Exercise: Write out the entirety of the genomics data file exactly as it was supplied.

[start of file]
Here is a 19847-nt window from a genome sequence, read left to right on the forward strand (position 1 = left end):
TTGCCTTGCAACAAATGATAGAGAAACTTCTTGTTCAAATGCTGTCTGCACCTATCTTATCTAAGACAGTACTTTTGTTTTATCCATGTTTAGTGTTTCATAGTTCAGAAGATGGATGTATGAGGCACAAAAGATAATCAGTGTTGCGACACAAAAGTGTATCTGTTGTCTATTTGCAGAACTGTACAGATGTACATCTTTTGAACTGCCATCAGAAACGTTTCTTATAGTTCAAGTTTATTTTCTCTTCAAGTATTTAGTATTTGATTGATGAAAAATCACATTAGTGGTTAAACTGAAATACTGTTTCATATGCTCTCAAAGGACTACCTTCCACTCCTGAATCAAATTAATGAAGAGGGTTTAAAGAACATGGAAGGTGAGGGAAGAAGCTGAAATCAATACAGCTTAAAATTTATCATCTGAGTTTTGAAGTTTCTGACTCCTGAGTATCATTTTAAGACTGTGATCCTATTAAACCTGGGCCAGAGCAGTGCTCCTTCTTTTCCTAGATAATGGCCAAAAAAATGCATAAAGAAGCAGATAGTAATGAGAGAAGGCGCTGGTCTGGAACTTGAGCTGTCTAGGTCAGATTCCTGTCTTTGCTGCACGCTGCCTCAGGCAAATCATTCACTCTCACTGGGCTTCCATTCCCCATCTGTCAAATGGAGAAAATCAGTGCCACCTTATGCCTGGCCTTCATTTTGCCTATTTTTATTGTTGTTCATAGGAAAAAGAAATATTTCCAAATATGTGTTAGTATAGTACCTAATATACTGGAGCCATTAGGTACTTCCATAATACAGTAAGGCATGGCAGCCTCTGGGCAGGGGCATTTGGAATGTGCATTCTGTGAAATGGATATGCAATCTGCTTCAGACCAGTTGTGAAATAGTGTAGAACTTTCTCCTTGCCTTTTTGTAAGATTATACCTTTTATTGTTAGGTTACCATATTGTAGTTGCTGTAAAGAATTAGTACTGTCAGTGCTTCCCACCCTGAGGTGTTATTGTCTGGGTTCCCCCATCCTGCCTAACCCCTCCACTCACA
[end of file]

Here is a 19847-nt window from a genome sequence, read left to right on the forward strand (position 1 = left end):
TTGCCTTGCAACAAATGATAGAGAAACTTCTTGTTCAAATGCTGTCTGCACCTATCTTATCTAAGACAGTACTTTTGTTTTATCCATGTTTAGTGTTTCATAGTTCAGAAGATGGATGTATGAGGCACAAAAGATAATCAGTGTTGCGACACAAAAGTGTATCTGTTGTCTATTTGCAGAACTGTACAGATGTACATCTTTTGAACTGCCATCAGAAACGTTTCTTATAGTTCAAGTTTATTTTCTCTTCAAGTATTTAGTATTTGATTGATGAAAAATCACATTAGTGGTTAAACTGAAATACTGTTTCATATGCTCTCAAAGGACTACCTTCCACTCCTGAATCAAATTAATGAAGAGGGTTTAAAGAACATGGAAGGTGAGGGAAGAAGCTGAAATCAATACAGCTTAAAATTTATCATCTGAGTTTTGAAGTTTCTGACTCCTGAGTATCATTTTAAGACTGTGATCCTATTAAACCTGGGCCAGAGCAGTGCTCCTTCTTTTCCTAGATAATGGCCAAAAAAATGCATAAAGAAGCAGATAGTAATGAGAGAAGGCGCTGGTCTGGAACTTGAGCTGTCTAGGTCAGATTCCTGTCTTTGCTGCACGCTGCCTCAGGCAAATCATTCACTCTCACTGGGCTTCCATTCCCCATCTGTCAAATGGAGAAAATCAGTGCCACCTTATGCCTGGCCTTCATTTTGCCTATTTTTATTGTTGTTCATAGGAAAAAGAAATATTTCCAAATATGTGTTAGTATAGTACCTAATATACTGGAGCCATTAGGTACTTCCATAATACAGTAAGGCATGGCAGCCTCTGGGCAGGGGCATTTGGAATGTGCATTCTGTGAAATGGATATGCAATCTGCTTCAGACCAGTTGTGAAATAGTGTAGAACTTTCTCCTTGCCTTTTTGTAAGATTATACCTTTTATTGTTAGGTTACCATATTGTAGTTGCTGTAAAGAATTAGTACTGTCAGTGCTTCCCACCCTGAGGTGTTATTGTCTGGGTTCCCCCATCCTGCCTAACCCCTCCACTCACA